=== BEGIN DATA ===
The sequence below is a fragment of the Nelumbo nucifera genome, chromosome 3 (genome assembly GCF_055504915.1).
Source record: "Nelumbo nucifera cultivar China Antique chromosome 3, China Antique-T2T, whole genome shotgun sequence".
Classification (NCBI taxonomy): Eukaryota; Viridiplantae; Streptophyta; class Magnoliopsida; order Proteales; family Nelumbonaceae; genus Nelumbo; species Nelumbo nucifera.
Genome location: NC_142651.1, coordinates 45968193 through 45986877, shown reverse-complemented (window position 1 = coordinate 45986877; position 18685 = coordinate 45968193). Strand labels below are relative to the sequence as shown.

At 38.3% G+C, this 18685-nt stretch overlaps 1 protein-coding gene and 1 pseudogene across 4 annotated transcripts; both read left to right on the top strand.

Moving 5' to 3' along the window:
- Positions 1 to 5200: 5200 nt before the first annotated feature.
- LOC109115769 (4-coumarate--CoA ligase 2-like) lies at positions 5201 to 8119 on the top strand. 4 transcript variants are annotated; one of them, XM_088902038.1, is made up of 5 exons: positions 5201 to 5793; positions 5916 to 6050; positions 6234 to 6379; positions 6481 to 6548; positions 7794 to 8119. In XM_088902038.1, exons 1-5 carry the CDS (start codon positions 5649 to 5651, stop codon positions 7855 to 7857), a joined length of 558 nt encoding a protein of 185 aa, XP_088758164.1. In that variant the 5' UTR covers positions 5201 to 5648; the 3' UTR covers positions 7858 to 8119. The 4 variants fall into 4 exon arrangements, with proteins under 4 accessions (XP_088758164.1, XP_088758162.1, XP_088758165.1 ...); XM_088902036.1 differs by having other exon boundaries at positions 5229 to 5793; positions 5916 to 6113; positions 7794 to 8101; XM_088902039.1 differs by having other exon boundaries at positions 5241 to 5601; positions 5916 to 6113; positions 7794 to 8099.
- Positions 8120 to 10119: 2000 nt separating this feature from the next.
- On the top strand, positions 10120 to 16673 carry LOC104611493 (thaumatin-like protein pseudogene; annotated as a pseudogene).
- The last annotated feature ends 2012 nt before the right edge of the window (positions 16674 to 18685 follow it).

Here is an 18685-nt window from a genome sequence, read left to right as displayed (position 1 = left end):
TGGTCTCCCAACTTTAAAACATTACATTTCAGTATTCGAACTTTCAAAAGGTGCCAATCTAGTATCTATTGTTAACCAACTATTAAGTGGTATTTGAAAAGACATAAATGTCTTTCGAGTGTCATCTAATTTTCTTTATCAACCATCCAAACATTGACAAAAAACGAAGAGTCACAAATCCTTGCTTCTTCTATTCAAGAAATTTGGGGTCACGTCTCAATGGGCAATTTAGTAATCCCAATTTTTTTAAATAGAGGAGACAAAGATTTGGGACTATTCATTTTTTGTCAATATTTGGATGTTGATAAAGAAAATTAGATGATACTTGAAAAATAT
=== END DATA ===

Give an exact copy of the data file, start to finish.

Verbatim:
The sequence below is a fragment of the Nelumbo nucifera genome, chromosome 3 (genome assembly GCF_055504915.1).
Source record: "Nelumbo nucifera cultivar China Antique chromosome 3, China Antique-T2T, whole genome shotgun sequence".
Classification (NCBI taxonomy): Eukaryota; Viridiplantae; Streptophyta; class Magnoliopsida; order Proteales; family Nelumbonaceae; genus Nelumbo; species Nelumbo nucifera.
Genome location: NC_142651.1, coordinates 45968193 through 45986877, shown reverse-complemented (window position 1 = coordinate 45986877; position 18685 = coordinate 45968193). Strand labels below are relative to the sequence as shown.

At 38.3% G+C, this 18685-nt stretch overlaps 1 protein-coding gene and 1 pseudogene across 4 annotated transcripts; both read left to right on the top strand.

Moving 5' to 3' along the window:
- Positions 1 to 5200: 5200 nt before the first annotated feature.
- LOC109115769 (4-coumarate--CoA ligase 2-like) lies at positions 5201 to 8119 on the top strand. 4 transcript variants are annotated; one of them, XM_088902038.1, is made up of 5 exons: positions 5201 to 5793; positions 5916 to 6050; positions 6234 to 6379; positions 6481 to 6548; positions 7794 to 8119. In XM_088902038.1, exons 1-5 carry the CDS (start codon positions 5649 to 5651, stop codon positions 7855 to 7857), a joined length of 558 nt encoding a protein of 185 aa, XP_088758164.1. In that variant the 5' UTR covers positions 5201 to 5648; the 3' UTR covers positions 7858 to 8119. The 4 variants fall into 4 exon arrangements, with proteins under 4 accessions (XP_088758164.1, XP_088758162.1, XP_088758165.1 ...); XM_088902036.1 differs by having other exon boundaries at positions 5229 to 5793; positions 5916 to 6113; positions 7794 to 8101; XM_088902039.1 differs by having other exon boundaries at positions 5241 to 5601; positions 5916 to 6113; positions 7794 to 8099.
- Positions 8120 to 10119: 2000 nt separating this feature from the next.
- On the top strand, positions 10120 to 16673 carry LOC104611493 (thaumatin-like protein pseudogene; annotated as a pseudogene).
- The last annotated feature ends 2012 nt before the right edge of the window (positions 16674 to 18685 follow it).

Here is an 18685-nt window from a genome sequence, read left to right as displayed (position 1 = left end):
TGGTCTCCCAACTTTAAAACATTACATTTCAGTATTCGAACTTTCAAAAGGTGCCAATCTAGTATCTATTGTTAACCAACTATTAAGTGGTATTTGAAAAGACATAAATGTCTTTCGAGTGTCATCTAATTTTCTTTATCAACCATCCAAACATTGACAAAAAACGAAGAGTCACAAATCCTTGCTTCTTCTATTCAAGAAATTTGGGGTCACGTCTCAATGGGCAATTTAGTAATCCCAATTTTTTTAAATAGAGGAGACAAAGATTTGGGACTATTCATTTTTTGTCAATATTTGGATGTTGATAAAGAAAATTAGATGATACTTGAAAAATAT